Use of the amino acid supplement L-arginine following a heart attack does not improve certain cardiac functions and measurements and may be associated with an increased risk of death, according to a study in the January 4 issue of JAMA.
L-arginine is a widely available dietary supplement and is publicized as having benefits for patients with hypertension, angina, heart failure and sexual dysfunction, according to background information in the article. Prior studies suggest that L-arginine has the potential to reduce vascular (blood vessel) stiffness.
Steven P. Schulman, M.D., of Johns Hopkins Medical Institutions, Baltimore, and colleagues conducted the Vascular Interaction with Age in Myocardial Infarction (VINTAGE MI) clinical trial to test whether administering L-arginine to patients following a first ST-segment elevation myocardial infarction (STEMI; a certain pattern on an electrocardiogram following a heart attack) over a 6-month period would decrease vascular stiffness and improve ejection fraction (a measure of how much blood the left ventricle of the heart pumps out with each contraction).
The randomized, double-blind, placebo-controlled trial included 153 STEMI patients; 77 were 60 years or older. Participants were enrolled from February 2002 to June 2004. Patients were randomly assigned to receive L-arginine (goal dose of 3 g three times a day) or matching placebo for six months.
The researchers found: "The VINTAGE MI study demonstrated that 6 months of L-arginine added to standard postinfarct medications did not reduce noninvasive measures of vascular stiffness, improve ejection fraction, or improve clinical outcomes. To the contrary, we noted a possible increased risk of death in older patients after infarction while taking L-arginine compared with those taking a placebo, leading to the early termination of the study. These findings have broad public health implications given the increasing availability and use of L-arginine in patients with and without established cardiovascular diseases."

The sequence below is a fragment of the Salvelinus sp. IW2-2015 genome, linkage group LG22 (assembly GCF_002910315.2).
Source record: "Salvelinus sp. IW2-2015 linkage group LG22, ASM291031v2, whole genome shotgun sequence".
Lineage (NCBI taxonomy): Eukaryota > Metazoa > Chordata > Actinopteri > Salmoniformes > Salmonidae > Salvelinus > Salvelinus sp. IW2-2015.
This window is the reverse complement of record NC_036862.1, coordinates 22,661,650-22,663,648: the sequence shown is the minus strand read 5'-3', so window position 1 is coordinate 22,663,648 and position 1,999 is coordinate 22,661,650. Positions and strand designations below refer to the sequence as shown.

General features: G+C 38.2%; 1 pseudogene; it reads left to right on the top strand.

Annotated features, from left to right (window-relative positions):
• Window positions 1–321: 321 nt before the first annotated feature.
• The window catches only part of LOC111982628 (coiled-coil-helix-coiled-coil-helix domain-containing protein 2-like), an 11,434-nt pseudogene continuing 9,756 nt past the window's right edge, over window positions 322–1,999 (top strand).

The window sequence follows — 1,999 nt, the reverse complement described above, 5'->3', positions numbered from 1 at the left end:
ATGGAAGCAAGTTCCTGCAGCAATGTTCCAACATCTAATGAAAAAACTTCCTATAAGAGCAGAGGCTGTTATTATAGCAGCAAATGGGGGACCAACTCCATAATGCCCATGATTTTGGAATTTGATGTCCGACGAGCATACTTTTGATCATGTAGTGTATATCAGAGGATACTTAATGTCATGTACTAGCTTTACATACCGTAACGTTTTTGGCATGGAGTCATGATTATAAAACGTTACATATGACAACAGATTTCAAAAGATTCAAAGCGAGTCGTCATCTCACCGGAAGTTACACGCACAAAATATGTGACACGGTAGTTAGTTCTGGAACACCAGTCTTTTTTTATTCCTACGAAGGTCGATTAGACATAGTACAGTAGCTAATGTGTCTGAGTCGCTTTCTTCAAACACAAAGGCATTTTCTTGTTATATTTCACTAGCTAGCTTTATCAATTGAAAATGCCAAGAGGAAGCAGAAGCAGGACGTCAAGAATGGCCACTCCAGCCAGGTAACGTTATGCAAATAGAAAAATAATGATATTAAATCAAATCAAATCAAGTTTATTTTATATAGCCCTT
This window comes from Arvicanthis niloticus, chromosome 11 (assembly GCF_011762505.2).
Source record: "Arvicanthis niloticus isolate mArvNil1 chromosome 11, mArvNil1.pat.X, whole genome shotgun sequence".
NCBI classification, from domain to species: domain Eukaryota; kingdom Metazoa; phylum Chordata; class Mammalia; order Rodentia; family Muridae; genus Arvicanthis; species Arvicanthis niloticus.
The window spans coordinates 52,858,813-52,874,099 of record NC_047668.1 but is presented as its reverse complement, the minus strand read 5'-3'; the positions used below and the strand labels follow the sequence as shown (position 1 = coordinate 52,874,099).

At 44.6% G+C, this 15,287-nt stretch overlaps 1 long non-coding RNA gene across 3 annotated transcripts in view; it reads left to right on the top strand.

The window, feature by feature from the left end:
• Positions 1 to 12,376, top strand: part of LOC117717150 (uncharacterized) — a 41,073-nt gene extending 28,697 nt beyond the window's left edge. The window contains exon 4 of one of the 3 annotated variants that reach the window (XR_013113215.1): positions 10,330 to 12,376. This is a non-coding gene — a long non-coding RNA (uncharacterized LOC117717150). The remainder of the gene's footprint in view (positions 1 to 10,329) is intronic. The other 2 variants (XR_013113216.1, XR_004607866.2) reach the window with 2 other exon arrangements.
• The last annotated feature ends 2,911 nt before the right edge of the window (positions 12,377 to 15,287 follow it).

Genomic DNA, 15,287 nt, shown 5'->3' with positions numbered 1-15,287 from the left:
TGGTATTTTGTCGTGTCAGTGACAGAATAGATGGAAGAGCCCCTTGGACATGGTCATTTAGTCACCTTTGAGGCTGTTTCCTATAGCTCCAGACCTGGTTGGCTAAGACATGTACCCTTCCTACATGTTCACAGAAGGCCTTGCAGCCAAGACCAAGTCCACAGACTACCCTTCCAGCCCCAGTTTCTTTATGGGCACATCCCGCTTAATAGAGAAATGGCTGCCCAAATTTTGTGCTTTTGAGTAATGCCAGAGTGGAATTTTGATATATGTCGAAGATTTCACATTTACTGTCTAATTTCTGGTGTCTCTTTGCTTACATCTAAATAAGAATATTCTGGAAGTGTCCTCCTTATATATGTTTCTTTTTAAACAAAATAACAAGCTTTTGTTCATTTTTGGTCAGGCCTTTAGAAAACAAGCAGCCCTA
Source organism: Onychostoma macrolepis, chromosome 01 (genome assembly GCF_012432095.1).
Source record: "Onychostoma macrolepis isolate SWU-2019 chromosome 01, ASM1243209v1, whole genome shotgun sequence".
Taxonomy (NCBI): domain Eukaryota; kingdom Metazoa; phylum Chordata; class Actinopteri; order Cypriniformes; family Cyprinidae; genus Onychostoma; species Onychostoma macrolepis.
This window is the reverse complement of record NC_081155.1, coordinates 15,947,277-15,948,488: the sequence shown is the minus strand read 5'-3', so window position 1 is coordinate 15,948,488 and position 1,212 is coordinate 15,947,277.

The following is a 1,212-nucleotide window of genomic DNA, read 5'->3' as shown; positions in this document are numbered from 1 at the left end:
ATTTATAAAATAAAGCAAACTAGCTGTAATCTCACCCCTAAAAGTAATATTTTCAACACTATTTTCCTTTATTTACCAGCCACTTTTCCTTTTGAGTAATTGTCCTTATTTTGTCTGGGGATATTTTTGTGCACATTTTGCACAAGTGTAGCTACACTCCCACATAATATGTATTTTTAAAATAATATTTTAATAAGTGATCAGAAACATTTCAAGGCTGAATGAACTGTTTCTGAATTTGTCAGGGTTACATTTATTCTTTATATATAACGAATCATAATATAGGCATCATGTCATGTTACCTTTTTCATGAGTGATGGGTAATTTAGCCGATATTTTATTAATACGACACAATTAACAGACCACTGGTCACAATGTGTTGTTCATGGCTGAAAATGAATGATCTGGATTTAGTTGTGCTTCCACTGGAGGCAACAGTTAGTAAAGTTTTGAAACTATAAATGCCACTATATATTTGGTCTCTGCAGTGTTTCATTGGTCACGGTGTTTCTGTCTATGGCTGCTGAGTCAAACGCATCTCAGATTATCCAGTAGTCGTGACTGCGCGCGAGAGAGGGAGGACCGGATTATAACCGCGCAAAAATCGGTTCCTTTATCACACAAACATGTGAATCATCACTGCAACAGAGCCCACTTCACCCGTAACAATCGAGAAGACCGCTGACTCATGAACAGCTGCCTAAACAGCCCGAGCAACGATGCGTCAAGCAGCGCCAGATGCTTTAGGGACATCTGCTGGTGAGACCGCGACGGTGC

Death occurred in 6 patients (8.6 percent) in the L-arginine group died during the 6-month study period vs. none in the placebo group.
"In conclusion, L-arginine therapy should not be given to patients following a myocardial infarction. It neither alters noninvasive measures of vascular stiffness nor improves left ventricular function. L-arginine therapy in older patients with diffuse atherosclerosis may worsen clinical outcomes," the authors write.
(JAMA.2005; 295:58-64. Available pre-embargo to the media at www.jamamedia.org)
Editor's Note: The study was supported by a National Heart, Lung, and Blood Institute grant.
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